Fundamental questions before recording or measuring functioning and disability

Ros Madden, Nicola Fortune, Danielle Cheeseman, Elias Mpofu, Anita Bundy

Research output: Contribution to journalArticlepeer-review

20 Citations (Scopus)


Purpose: This paper seeks to contribute to thoughtful description, recording and measurement of functioning, by discussing some fundamental questions to consider before starting, framed as: why, what, how and who. Method: Generic literature on measurement methods and the more specialised literature on application of the ICF over the last decade inform the consideration of these questions. The context of recording or measurement is examined, including the moral and legal framework of the UN Convention on the Rights of Persons with Disabilities (UNCRPD) and the technical framework of the International Classification of Functioning, Disability and Health (ICF). Results: Whatever the setting in which describing, recording or measuring is being undertaken-in policy development, service planning and management, clinical management or population health monitoring-determining the purpose is the key starting point. Purpose (why) frames the consideration of content (what), method (how) and source (who). Many generic measurement methods can be applied in the disability field, but there are challenges particular to the field. The perspectives of people with disabilities and "patients" require consideration, especially with the trend to person-centred care and the social justice principles emanating from the UNCRPD. Conclusions: Considering these basic questions is a pre-requisite to meaningful recording and measurement of functioning and disability. Future challenges include: incorporating environmental factors into measurement; setting thresholds on the disability spectrum; and combining the views of the person concerned with those of various professionals. Implications for Rehabilitation Partnership with people with disabilities in their rehabilitation is based on their co-ownership with service providers of the questions that drive the assessment process. Asking basic questions of the assessment process-such as why, what, how and who-demystifies its intent and outcomes for people receiving rehabilitation services and contributes to genuine partnership in the provision of rehabilitation services. Validity of measurement depends on both the evidence for and the consequences of score interpretation. The consideration of these basic questions will contribute to the validity of rehabilitation assessment.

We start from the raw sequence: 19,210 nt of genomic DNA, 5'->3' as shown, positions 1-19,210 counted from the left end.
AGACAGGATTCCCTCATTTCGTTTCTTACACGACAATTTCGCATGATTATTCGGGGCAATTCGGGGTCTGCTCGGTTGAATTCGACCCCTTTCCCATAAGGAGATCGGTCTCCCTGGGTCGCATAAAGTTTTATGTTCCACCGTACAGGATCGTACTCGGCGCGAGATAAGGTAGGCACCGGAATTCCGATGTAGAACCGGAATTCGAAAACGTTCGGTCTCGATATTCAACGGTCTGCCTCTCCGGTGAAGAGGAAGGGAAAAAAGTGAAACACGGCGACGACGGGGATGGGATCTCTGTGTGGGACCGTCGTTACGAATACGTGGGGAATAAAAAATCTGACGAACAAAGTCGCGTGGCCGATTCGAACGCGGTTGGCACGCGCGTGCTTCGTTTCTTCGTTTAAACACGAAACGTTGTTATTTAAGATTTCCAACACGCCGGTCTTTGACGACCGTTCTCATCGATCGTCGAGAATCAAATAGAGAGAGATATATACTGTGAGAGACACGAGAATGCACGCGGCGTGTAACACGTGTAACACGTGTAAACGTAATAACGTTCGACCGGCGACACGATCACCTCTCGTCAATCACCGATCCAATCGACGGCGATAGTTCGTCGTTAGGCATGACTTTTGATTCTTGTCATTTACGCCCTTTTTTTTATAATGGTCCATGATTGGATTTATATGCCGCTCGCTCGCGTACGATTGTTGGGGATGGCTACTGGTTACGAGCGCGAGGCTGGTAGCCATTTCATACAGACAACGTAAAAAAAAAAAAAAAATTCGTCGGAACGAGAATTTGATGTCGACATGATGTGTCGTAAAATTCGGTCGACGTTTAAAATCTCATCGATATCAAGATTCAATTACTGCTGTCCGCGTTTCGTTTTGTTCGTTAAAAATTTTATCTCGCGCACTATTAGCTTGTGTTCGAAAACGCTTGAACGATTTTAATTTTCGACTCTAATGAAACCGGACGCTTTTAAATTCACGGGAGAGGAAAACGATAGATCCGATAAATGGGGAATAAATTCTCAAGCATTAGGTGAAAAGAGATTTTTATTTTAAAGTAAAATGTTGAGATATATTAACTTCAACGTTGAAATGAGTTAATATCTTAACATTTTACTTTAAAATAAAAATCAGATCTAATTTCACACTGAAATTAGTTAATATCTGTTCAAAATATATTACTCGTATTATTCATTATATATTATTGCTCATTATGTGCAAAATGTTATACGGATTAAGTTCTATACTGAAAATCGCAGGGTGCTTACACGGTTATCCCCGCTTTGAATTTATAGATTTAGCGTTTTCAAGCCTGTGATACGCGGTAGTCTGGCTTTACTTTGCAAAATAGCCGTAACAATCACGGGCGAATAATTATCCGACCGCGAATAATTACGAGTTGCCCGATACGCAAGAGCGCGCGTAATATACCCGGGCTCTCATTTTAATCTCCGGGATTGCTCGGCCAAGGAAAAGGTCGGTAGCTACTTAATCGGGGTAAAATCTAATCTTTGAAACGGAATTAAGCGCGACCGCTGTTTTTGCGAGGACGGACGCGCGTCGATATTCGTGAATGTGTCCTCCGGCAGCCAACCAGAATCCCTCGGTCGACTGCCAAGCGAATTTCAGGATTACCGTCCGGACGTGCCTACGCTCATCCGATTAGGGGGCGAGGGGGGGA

Original languageEnglish
Pages (from-to)1092-1096
Number of pages5
JournalDisability and Rehabilitation
Issue number13
Publication statusPublished - 2013
Externally publishedYes


  • Activities
  • Disability and Health (ICF)
  • Environment
  • International Classification of Functioning
  • Participation
  • Self-report
  • Statistics
  • Thresholds
  • UN Convention on the Rights of Persons with Disabilities (UNCRPD)

ASJC Scopus subject areas

  • Rehabilitation


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